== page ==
Fifty-six cases had data on the individual external radiation dose. Of these participants with thyroid cancer, 38 (0.05%) participants had an external radiation dose <1 mSV, 17 (0.04%) had a dose of 1 mSV or more and less than 2 mSV, and 1 (0.01%) had a dose of 2 mSV ore more among 129,321 participants with external radiation dose data. When we analyzed the relationship between thyroid cancer and the individual external radiation dose, we found no significant association between them. The age and sex-adjusted ORs and 95% CIs for thyroid cancer for individual external radiation doses of 1 mSV or more and less than 2 mSV, and 2 mSV or more, with an external dose less than 1 mSV as a reference, were 0.76 (0.43–1.35) and 0.24 (0.03–1.74), respectively.
We found that regional differences in radiation dose, as estimated by either the FHMS or WHO, were not associated with thyroid cancer prevalence among children in Fukushima in the four years after the NPP accident, and the duration from accident to thyroid examination was not associated with the prevalence of thyroid cancer in any dose area. Furthermore, there were no significant associations between the individual external radiation doses and prevalence of thyroid cancer. Along with the slow-growing nature of thyroid cancer,[12,13] these findings suggest that the prevalence of thyroid cancer in Fukushima has been influenced by factors, such as detection rate using ultrasonography, other than the effects of low dose radiation exposure, and this is in line with the WHO and United Nations Scientific Committee on the Effect of Atomic Radiation reports.[4,5]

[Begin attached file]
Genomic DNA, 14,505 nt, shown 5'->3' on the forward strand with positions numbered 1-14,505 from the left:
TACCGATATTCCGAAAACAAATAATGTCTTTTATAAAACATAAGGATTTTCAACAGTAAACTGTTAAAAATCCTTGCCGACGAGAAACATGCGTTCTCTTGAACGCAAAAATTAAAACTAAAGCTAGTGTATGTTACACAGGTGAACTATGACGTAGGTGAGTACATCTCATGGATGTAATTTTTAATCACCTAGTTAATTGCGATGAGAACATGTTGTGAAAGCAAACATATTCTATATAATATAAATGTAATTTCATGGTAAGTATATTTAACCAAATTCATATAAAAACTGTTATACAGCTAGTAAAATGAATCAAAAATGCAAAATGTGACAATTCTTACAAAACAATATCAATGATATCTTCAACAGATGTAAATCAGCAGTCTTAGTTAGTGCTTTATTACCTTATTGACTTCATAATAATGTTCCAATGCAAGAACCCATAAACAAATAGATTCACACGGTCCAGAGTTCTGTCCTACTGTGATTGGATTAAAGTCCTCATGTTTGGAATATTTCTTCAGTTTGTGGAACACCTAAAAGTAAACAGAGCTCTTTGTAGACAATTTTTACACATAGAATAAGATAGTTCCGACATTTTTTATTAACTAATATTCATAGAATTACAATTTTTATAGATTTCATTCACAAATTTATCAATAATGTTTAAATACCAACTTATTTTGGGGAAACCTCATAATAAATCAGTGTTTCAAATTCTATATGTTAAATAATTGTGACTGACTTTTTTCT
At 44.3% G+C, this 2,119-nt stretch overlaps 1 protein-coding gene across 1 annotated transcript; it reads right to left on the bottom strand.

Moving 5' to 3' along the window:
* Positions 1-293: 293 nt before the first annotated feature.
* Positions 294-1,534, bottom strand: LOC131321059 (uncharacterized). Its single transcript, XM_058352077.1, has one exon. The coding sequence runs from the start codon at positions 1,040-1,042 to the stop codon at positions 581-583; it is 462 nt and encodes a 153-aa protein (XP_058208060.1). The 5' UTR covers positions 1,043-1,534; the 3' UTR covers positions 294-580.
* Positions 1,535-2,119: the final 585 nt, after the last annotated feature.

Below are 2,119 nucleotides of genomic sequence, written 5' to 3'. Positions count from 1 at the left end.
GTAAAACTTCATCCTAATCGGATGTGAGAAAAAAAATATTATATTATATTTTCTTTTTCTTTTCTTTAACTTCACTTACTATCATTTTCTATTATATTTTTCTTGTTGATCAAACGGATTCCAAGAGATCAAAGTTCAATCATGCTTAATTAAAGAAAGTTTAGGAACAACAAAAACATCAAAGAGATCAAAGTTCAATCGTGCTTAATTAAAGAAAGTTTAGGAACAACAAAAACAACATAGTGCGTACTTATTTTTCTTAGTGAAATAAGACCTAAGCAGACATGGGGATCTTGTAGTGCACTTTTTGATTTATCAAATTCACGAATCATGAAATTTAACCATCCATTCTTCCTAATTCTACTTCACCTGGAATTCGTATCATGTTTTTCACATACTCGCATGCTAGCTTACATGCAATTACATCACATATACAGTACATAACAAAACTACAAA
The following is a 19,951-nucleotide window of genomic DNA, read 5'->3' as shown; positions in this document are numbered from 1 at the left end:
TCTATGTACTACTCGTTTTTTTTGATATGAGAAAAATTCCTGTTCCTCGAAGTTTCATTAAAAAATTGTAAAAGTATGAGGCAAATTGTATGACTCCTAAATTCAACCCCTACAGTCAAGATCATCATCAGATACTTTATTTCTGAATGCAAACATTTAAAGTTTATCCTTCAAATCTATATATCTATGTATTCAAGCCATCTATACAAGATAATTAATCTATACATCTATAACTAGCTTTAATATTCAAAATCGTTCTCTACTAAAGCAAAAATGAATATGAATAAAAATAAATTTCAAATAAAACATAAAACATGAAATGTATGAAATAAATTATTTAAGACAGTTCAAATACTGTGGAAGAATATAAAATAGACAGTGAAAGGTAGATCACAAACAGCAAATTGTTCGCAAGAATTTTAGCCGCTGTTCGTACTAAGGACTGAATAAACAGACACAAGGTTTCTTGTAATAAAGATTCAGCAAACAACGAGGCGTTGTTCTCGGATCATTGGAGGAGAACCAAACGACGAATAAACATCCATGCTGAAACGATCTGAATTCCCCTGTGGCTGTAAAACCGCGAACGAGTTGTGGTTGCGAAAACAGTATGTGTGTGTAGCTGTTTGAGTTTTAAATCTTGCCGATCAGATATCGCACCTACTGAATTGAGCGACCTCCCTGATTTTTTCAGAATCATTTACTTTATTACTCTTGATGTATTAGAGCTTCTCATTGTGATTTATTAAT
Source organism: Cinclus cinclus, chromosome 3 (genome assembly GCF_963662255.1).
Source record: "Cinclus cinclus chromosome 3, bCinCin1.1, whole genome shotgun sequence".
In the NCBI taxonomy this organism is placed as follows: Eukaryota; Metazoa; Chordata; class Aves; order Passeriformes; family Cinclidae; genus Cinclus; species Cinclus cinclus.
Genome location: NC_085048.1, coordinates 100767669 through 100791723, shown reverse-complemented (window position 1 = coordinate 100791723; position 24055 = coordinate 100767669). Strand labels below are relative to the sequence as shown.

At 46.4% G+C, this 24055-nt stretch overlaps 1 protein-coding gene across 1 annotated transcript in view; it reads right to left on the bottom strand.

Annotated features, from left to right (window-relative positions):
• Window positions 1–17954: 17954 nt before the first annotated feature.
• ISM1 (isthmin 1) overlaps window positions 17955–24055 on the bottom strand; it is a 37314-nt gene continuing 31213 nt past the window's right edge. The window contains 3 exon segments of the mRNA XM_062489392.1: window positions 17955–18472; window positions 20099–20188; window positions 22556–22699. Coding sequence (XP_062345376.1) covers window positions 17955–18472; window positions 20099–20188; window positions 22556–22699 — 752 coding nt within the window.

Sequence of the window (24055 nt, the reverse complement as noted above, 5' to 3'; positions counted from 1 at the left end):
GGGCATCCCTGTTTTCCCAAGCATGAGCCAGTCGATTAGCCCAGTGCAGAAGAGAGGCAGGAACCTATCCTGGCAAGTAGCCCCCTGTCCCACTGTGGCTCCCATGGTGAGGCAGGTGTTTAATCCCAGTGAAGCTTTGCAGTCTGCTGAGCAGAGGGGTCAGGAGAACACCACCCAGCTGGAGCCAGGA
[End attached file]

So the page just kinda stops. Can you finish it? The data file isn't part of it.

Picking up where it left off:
In the present study, only a few cases of thyroid cancer were diagnosed in children under 10 years old in any dose area, whereas excessive cases of thyroid cancer among younger children, especially aged between 0 and 4 years, were reported after the accident at the Chernobyl NPP in 1986, which were caused by internal radiation exposure to 131I through the intake of contaminated milk. The internal exposure to 131I among children in Fukushima, even in the highest contaminated areas, was much smaller than that of the Chernobyl evacuees.[15,16] Although we used external radiation dose data only to examine the associations between radiation dose and thyroid cancer, the relatively highest dose area in the present study was exactly the same as that defined in the WHO report, which estimated total thyroid dose including internal exposure. Although individual thyroid dose is diverse rather than external dose, area grouping might be corresponding to collective thyroid dose equivalent as well as collective external dose.